3. 5g properly implemented should fi x b41 upload issues. Multiband CA would also help.
  4. Anyone going through this merger process (new T-Mobile, Dish, etc) will use it as an opportunity to raise more money. Much harder to get money for organic growth. Some of Dish's delay this summer was because they were arranging financing iirc. Another possibility in construction slowdown is the shortage of equipment (except Samsung). In Sprint's case they have overbuilt compared to what they have brought online. Not certain about other carriers in this case.
  5. With CDMA SCP has site hints which allows four choices. I urge you to go beyond disabling the offset and directly support the new sequential GCI sectors as an option, but instead of calling them b41 #2 etc, call them #B etc. I would also display the sector (A, B, Γ) for its educational and practical value. If this could be set as the default for some Sprint markets that would be even better.
  6. I don't think it is fair to any carrier to judge them on their performance via roaming or a MVNO. Not all bands are used. Priority may be different. Phone may not be optimized for their bands. Service may be deliberately throttled by roaming agreement. Info could be routed through Kansas City.
  7. We are now in a sixty day public comment period on the Department of Justice's plans for the T-Mobile Sprint merger. I believe this started on August 12 with publication in the federal register: https://www.federalregister.gov/documents/2019/08/12/2019-17153/united-states-et-al-v-deutsche-telekom-ag-et-al-proposed-final-judgment-and-competitive-impact Comments evidently must be in written form and mailed to: Scott Scheele, Chief, Telecommunications and Broadband Section, Antitrust Division, Department of Justice, 450 Fifth Street NW, Suite 7000, Washington, DC 20530 (telephone: 202-514-5621)
  8. One of the main uses of a DMZ is to isolate questionable hardware from all other devices on your network, many of which almost never receive security updates. That way an IOT device can only see itself. Of course restricting a device to only what it needs from where it needs it is even better, but requires more vigilance than most people have. I see this type of DMZ use as a much better alternative to putting the Airave first for cases of where the Airave won't function without network adjustments.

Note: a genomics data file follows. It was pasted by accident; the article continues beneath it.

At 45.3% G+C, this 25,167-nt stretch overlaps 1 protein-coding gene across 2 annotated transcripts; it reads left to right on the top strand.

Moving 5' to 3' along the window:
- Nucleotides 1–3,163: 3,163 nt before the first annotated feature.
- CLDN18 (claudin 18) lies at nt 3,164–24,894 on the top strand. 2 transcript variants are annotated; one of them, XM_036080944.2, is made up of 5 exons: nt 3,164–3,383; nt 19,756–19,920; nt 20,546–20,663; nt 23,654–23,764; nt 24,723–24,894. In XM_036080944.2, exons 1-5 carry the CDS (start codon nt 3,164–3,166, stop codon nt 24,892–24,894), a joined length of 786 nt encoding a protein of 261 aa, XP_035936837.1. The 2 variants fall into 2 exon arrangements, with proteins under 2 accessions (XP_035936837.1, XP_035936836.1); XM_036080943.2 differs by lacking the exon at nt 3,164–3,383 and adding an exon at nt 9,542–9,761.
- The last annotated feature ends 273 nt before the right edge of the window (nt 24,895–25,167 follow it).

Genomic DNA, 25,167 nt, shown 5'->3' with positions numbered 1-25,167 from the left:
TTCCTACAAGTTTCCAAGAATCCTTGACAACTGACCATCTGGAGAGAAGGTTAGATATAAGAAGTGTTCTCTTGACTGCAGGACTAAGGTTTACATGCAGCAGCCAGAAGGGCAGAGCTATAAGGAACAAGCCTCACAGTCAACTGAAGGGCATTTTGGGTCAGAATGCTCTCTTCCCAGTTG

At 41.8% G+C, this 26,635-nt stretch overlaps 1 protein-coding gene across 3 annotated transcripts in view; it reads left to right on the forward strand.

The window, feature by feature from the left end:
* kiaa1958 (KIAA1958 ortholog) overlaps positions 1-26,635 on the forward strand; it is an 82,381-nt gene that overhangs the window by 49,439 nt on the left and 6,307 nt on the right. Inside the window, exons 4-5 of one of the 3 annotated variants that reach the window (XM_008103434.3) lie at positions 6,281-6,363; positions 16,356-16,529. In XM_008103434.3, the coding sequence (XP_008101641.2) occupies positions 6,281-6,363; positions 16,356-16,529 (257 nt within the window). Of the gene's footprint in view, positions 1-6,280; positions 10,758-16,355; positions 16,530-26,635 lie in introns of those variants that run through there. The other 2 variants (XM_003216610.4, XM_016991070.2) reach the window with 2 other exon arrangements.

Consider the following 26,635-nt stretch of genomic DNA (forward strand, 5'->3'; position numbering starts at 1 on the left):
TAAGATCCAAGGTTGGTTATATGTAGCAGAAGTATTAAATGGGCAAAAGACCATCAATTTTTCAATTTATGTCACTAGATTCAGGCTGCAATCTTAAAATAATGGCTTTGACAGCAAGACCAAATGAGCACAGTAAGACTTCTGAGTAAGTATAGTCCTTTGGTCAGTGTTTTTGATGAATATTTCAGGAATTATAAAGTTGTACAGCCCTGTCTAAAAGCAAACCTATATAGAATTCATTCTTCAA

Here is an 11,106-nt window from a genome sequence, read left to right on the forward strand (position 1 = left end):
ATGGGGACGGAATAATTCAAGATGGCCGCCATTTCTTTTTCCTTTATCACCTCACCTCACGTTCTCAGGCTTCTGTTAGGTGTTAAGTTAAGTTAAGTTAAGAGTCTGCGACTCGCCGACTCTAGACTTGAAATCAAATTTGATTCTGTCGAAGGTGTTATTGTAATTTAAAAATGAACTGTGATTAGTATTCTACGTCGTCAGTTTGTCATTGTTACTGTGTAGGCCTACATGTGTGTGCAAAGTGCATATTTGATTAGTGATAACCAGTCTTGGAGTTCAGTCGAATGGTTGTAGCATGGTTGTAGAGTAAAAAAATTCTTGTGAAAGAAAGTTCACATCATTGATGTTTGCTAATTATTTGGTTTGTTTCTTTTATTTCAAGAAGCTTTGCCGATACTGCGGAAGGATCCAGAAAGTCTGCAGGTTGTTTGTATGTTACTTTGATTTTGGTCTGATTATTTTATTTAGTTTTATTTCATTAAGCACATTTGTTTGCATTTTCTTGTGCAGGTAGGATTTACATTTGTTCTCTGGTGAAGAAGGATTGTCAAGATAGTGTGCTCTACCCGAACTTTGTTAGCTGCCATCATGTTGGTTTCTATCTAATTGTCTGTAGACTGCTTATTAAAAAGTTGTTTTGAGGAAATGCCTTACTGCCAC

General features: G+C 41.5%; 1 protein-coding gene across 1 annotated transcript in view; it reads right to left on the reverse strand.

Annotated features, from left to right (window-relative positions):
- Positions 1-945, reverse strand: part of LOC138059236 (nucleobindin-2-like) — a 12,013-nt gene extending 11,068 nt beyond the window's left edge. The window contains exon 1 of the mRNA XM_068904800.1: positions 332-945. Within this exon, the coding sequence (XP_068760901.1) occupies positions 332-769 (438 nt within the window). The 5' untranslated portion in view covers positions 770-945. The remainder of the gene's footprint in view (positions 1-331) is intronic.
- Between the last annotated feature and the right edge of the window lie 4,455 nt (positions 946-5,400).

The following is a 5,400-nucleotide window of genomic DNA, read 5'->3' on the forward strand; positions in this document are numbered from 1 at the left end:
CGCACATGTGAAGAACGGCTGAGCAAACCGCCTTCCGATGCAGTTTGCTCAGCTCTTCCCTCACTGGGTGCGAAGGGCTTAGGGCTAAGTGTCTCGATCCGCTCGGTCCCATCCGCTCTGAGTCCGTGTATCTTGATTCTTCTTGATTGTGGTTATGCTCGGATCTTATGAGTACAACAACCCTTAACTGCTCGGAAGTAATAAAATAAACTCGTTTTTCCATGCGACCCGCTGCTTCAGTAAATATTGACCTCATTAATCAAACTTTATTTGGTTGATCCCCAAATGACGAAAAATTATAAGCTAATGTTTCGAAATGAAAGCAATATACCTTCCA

9. In what way does using a DMZ for an Airave threaten the rest of the network?
  10. I was wondering if you tested scenarios where the communication link was broken. That is where Sprint may attempt to reestablish a ipsec tunnel.
  11. Looks like the same usual port requirements to me, which has required adjustments for some routers. https://www.sprint.com/content/dam/sprint/us/en/support/airave/Airave4UserGuide.pdf page 9: 4. Connect one end of the Ethernet cable to an available LAN port on your broadband connection modem,or to a LAN port on your network. If on network: Open UDP ports 53, 67, 500 and 4500 bi-directionally. Contact your IT administrator for assistance. Great that it works for you without adjustments, which likely applies for many others, but if it does not work, putting it on the DMZ may be the easiest way for others to fix it. Besides, often IOT devices are untrustworthy as they are typically spying on other parts of the network or open unknown holes and other security risks, thus using a DMZ for such devices is a best practice.
  12. Depends on the router. if it has DMZ then that is often the easiest method.
  13. On my Sprint hunter phones I am using Tello. $7 per month for 1GB and 100 minutes of calls with unlimited text. You could also do pay as you go for much less, but then you must make a call and use some data every 90 days.